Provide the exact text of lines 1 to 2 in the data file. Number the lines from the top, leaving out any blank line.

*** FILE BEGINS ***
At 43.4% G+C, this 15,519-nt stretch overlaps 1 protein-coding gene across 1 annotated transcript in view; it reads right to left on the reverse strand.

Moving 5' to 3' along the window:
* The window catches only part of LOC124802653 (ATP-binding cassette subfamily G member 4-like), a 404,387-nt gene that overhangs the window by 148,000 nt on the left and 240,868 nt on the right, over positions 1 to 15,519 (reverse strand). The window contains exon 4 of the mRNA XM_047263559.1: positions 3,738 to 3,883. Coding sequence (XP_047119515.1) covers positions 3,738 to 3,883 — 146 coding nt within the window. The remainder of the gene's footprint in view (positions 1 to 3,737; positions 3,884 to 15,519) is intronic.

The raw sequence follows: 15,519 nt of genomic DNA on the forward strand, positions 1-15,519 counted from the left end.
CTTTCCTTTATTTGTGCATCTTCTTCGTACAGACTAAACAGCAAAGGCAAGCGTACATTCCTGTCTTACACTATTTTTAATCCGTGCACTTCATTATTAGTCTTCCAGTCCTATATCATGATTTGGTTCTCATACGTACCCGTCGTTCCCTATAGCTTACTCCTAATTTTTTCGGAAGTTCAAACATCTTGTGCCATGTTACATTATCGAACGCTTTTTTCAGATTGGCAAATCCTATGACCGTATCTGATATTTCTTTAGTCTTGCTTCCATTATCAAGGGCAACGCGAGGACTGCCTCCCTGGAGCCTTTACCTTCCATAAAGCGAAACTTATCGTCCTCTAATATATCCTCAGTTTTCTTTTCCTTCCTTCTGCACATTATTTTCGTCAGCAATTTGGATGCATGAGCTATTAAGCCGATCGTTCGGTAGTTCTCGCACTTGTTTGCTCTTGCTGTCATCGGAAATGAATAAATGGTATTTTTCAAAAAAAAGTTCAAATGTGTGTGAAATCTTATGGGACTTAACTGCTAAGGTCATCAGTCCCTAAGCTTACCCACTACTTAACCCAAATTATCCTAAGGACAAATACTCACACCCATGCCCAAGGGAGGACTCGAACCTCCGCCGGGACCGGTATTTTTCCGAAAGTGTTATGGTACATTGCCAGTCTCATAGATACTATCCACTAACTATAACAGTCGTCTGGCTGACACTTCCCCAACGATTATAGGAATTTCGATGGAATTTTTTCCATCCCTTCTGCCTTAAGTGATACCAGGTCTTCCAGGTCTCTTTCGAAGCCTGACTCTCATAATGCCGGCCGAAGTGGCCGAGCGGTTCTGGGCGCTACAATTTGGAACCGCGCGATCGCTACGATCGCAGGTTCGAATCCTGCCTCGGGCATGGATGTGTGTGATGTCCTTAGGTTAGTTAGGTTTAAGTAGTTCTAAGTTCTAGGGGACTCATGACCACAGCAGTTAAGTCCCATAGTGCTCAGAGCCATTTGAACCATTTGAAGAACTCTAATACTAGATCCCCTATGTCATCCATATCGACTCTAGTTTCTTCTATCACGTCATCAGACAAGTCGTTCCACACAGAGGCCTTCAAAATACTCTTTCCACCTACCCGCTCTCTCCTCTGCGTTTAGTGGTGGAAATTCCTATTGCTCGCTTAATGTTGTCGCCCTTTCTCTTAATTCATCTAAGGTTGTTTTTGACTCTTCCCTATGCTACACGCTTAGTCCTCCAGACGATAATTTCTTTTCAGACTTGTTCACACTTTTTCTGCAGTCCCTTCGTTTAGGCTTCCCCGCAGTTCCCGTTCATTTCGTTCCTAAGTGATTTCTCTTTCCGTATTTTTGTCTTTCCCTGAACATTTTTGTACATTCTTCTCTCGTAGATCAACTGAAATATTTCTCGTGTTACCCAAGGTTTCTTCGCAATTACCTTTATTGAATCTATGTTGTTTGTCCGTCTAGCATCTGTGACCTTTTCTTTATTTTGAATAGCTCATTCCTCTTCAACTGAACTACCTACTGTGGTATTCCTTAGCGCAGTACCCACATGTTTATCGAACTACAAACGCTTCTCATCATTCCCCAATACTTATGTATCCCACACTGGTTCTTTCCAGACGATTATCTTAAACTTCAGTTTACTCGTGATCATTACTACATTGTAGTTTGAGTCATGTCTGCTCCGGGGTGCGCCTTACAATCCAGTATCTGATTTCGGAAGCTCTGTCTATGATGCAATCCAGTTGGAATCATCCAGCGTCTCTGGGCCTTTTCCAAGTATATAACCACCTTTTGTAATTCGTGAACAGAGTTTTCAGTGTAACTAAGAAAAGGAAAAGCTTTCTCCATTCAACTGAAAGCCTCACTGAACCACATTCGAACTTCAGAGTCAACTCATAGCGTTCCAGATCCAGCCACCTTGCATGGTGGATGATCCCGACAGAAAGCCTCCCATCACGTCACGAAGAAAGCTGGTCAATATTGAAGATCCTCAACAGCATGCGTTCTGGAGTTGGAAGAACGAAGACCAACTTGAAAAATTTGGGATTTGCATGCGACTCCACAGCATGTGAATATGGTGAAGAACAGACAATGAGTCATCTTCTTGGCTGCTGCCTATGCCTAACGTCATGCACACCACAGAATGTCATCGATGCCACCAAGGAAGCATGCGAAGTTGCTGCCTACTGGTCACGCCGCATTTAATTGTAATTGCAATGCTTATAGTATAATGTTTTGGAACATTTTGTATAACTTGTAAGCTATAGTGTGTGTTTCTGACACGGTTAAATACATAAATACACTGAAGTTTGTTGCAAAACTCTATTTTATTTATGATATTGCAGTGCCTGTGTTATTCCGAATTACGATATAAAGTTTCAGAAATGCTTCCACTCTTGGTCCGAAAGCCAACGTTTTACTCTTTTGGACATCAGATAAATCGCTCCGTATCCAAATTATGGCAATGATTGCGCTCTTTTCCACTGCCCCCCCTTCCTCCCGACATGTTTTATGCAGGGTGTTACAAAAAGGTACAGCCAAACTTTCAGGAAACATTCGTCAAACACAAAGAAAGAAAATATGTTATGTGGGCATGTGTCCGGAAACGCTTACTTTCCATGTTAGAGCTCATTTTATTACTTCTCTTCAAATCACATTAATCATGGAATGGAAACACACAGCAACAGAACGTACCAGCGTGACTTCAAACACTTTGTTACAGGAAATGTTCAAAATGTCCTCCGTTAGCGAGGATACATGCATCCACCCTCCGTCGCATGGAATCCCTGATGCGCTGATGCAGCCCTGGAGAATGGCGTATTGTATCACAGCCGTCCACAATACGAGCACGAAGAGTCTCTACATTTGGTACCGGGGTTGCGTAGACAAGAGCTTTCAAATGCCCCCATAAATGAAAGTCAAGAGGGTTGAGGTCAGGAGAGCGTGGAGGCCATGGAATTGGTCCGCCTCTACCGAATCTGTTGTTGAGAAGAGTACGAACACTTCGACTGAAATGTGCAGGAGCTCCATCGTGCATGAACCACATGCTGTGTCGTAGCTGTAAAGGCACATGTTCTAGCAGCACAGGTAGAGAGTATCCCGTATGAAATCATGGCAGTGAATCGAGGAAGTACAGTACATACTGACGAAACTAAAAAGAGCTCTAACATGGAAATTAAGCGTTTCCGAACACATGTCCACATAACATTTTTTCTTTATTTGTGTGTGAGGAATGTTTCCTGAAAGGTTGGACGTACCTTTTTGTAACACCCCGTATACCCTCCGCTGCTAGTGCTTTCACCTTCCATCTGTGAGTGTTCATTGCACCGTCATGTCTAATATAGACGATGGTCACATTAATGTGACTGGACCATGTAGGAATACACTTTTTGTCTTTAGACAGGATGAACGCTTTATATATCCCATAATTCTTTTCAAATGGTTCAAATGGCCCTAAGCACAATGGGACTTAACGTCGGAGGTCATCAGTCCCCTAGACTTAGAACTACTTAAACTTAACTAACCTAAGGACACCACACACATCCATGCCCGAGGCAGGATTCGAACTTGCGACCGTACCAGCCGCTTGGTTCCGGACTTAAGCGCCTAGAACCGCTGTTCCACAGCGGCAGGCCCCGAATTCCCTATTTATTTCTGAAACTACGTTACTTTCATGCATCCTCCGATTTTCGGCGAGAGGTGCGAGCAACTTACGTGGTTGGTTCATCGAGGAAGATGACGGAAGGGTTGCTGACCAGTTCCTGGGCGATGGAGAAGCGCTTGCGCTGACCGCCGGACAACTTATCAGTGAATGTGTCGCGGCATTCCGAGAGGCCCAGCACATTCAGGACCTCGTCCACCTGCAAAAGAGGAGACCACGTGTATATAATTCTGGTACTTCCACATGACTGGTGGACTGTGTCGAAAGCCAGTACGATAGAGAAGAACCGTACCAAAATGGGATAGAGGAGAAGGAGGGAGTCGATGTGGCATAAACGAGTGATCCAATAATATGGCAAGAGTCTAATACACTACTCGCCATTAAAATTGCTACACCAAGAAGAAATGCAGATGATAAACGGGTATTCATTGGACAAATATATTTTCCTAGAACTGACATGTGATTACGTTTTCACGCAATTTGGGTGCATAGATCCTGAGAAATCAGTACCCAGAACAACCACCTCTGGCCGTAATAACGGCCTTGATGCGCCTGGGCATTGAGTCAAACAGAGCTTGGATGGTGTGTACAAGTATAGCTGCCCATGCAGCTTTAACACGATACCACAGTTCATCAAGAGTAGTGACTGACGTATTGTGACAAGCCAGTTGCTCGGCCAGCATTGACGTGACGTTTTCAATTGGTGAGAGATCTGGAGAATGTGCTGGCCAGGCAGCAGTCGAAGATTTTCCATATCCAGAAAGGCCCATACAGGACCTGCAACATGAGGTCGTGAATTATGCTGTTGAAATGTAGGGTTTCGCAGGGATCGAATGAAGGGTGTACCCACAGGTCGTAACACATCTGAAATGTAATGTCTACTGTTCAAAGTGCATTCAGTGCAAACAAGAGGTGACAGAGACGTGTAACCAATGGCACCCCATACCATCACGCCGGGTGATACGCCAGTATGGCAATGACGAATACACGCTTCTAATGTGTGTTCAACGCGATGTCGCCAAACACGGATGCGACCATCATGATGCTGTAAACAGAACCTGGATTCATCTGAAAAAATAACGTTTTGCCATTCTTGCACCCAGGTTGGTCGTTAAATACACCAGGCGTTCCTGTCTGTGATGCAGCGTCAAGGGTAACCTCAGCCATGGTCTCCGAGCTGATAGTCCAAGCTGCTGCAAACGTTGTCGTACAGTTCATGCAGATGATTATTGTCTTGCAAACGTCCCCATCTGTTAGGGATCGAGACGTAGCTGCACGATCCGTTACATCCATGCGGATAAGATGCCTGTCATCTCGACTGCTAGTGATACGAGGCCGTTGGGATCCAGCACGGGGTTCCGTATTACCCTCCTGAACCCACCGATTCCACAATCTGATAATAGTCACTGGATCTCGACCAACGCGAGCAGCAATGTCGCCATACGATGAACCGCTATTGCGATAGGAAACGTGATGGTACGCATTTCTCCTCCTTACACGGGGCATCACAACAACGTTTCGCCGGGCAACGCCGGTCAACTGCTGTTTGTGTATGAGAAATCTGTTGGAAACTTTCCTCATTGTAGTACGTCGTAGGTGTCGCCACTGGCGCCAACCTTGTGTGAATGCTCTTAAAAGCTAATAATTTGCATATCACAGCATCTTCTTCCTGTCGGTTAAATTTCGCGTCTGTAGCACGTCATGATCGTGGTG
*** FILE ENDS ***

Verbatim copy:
At 43.4% G+C, this 15,519-nt stretch overlaps 1 protein-coding gene across 1 annotated transcript in view; it reads right to left on the reverse strand.

Moving 5' to 3' along the window: